No need to panic
The government said the fundamentals of the Indian economy are strong. The government said we are doing better than Mali and Madagascar. Manas Chakravarty writes.columns Updated: Aug 30, 2013 10:02 IST
Day 1. The government said the fundamentals of the Indian economy are strong. The rupee fell, as did stocks.
Day 2. Industrial production contracted. The government said we're doing better than Mali and Madagascar. The rupee plummeted. Stocks wore a bemused look.
Day 3. Inflation has come down by 0.317%. The government crowed and said it's time to cut interest rates. Reserve Bank officials said on the one hand it was, but on the other it wasn't. The rupee dived. Corporate profits plunged. Economists compared the situation to the Asian crisis.
Day 4. "Anti-national enemies of the State who buy gold are responsible for the fall of the rupee," warned a minister, announcing stringent measures against gold imports. Stocks sank. The rupee fell off a cliff.
Day 5. A government spokesperson simply said, "Thank God it's Friday."
Day 8. The Reserve Bank of India blamed speculators for derailing the rupee and said it would take stern steps against them. Several ministers did an aerial survey in a helicopter over the Reserve Bank and Dalal Street to assess the damage. Economists wondered aloud why the rupee didn't fall today. They said it was like the crisis of 1991.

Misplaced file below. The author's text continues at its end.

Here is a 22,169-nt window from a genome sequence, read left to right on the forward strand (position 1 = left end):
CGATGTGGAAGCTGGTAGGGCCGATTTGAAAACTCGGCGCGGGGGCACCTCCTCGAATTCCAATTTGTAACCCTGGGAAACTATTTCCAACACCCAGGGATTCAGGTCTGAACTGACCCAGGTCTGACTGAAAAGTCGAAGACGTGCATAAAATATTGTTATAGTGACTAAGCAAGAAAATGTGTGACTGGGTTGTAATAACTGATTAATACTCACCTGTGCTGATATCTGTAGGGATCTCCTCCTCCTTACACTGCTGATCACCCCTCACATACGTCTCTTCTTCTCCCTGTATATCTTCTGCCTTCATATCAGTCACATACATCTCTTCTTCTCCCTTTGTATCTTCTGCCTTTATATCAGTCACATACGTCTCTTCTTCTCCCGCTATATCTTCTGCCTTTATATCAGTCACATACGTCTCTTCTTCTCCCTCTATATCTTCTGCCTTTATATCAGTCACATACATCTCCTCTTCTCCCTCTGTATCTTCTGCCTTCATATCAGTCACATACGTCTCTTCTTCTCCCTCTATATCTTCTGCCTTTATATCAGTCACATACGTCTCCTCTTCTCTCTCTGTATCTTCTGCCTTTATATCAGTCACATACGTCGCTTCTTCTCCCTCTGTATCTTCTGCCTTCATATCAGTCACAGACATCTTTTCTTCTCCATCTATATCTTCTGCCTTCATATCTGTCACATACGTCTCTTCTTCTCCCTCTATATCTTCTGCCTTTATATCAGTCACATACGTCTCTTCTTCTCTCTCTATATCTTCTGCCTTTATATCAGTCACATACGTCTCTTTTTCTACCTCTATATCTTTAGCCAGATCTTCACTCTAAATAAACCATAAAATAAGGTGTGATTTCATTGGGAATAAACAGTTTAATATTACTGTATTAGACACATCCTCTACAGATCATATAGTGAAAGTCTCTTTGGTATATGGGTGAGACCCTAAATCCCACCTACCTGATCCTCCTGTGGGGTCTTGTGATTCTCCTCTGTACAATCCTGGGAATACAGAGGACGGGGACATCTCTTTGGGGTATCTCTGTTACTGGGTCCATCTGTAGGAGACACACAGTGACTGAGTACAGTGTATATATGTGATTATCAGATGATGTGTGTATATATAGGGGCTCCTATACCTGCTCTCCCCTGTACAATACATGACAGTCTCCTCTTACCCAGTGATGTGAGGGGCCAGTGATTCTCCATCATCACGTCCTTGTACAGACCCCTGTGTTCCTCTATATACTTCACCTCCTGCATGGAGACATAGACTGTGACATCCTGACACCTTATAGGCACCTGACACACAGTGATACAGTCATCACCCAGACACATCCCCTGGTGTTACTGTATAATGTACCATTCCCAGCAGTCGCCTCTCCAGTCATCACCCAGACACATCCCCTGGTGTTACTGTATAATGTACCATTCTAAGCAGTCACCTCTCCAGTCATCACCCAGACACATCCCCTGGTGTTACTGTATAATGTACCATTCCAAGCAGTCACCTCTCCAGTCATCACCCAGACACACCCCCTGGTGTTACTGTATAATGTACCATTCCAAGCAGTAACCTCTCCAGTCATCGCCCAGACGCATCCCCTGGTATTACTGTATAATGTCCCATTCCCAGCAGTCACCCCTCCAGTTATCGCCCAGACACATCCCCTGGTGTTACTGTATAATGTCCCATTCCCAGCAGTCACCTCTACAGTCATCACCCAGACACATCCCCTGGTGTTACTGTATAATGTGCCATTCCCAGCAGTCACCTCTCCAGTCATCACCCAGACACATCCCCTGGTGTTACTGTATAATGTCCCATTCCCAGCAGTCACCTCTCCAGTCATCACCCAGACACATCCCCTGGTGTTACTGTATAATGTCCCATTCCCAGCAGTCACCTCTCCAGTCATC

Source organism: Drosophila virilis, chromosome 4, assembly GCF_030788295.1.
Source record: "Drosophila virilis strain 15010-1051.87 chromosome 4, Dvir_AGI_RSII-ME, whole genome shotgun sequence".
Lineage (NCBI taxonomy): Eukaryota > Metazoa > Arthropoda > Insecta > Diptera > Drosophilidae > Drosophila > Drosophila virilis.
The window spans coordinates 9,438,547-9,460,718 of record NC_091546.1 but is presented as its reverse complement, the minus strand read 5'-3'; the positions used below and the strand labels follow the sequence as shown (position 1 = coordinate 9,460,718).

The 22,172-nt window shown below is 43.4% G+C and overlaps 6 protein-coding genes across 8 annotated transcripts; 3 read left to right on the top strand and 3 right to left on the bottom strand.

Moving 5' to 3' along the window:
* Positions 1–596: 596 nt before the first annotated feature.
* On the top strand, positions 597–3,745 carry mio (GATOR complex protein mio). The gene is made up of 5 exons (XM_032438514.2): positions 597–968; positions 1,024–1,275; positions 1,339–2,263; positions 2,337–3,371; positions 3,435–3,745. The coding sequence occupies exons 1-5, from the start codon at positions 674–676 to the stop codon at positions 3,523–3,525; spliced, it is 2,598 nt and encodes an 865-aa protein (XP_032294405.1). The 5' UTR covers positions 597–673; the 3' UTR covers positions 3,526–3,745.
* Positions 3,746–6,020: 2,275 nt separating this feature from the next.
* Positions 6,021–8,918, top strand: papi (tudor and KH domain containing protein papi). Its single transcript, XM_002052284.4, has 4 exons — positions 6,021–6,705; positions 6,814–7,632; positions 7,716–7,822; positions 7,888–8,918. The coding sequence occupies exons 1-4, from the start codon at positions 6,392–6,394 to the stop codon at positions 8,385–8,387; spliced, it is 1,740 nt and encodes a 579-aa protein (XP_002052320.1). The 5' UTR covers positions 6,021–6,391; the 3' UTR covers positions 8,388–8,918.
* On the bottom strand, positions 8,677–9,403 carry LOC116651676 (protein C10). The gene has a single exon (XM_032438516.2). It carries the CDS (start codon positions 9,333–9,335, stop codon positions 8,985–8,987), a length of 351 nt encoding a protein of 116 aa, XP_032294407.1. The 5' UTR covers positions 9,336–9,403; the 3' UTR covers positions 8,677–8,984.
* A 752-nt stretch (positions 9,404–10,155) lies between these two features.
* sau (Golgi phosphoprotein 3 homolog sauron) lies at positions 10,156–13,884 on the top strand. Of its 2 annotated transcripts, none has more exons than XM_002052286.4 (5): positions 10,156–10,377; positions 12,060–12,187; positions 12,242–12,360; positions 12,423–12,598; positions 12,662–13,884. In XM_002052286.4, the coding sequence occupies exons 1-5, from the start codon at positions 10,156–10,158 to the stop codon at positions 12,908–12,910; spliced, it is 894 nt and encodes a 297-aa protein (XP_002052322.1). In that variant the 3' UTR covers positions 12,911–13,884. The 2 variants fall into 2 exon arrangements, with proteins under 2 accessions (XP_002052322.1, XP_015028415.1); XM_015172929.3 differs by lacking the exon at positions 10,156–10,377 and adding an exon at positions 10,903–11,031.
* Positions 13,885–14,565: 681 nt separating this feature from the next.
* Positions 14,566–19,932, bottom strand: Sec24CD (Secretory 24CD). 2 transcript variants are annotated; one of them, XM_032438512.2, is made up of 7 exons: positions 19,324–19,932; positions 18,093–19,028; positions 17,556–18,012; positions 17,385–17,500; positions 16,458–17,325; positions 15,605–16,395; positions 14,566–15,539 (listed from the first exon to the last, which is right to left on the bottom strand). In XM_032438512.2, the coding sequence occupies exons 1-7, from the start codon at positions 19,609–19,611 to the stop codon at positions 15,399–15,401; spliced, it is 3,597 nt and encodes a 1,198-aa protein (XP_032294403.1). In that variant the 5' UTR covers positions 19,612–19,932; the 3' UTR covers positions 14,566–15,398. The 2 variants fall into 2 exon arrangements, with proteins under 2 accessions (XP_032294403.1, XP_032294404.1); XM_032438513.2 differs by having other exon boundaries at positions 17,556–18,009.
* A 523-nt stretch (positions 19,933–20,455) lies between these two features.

Day 9. International credit rating agencies threatened to downgrade India's rating from 'Poor' to 'Putrid.' In an immediate reaction, the government appointed an Expert High-Powered Committee of Ministers to look into the rupee debacle. They also plan to bring stockbrokers under the ambit of the Food Security Bill. The RBI sold bonds. Bond yields zoomed. Stocks crumbled.
Day 10. The finance minister said investor confidence in India was strong. He said he had received an email from Nigeria that promised to send him a billion dollars on payment of a small fee upfront. Bond yields skyrocketed. Business confidence expired with a sad sigh.
Day 11. Economic growth has fallen below 5%. The rupee swooned. Banks raised interest rates. Companies laid off employees in droves. Economists said the situation was akin to the Great Depression of the 1930s. The government warned traitors who imported TV sets.
Day 12. Thousands of people were caught trying to sneak into Bangladesh today. "We heard economic growth was higher there," explained a dejected would-be illegal immigrant. In a pro-active move, the government took out full page advertisements in all newspapers saying, "Don't Panic". The RBI bought bonds and said it wasn't panicking. Foreign investors panicked, selling bucketfuls of stocks and bonds. Economists said the situation was similar to the total collapse of the Indus Valley civilisation in 2000 BC.
Day 15. The government said its astrologers had assured them things would be better soon. RBI officials bought bonds, sold them, bought dollars, sold them and finally, closing their eyes with holy dread, wove a circle around the finance minister thrice. Government officials joined in and, in a desperate effort, together they went up Mount Kailash and danced nude in anti-clockwise circles in the light of the full moon, chanting monetary mantras all the while.
Will it work? Will Armageddon be averted? Read the business pages this week for updates on the scary serial.
Views expressed by the author are personal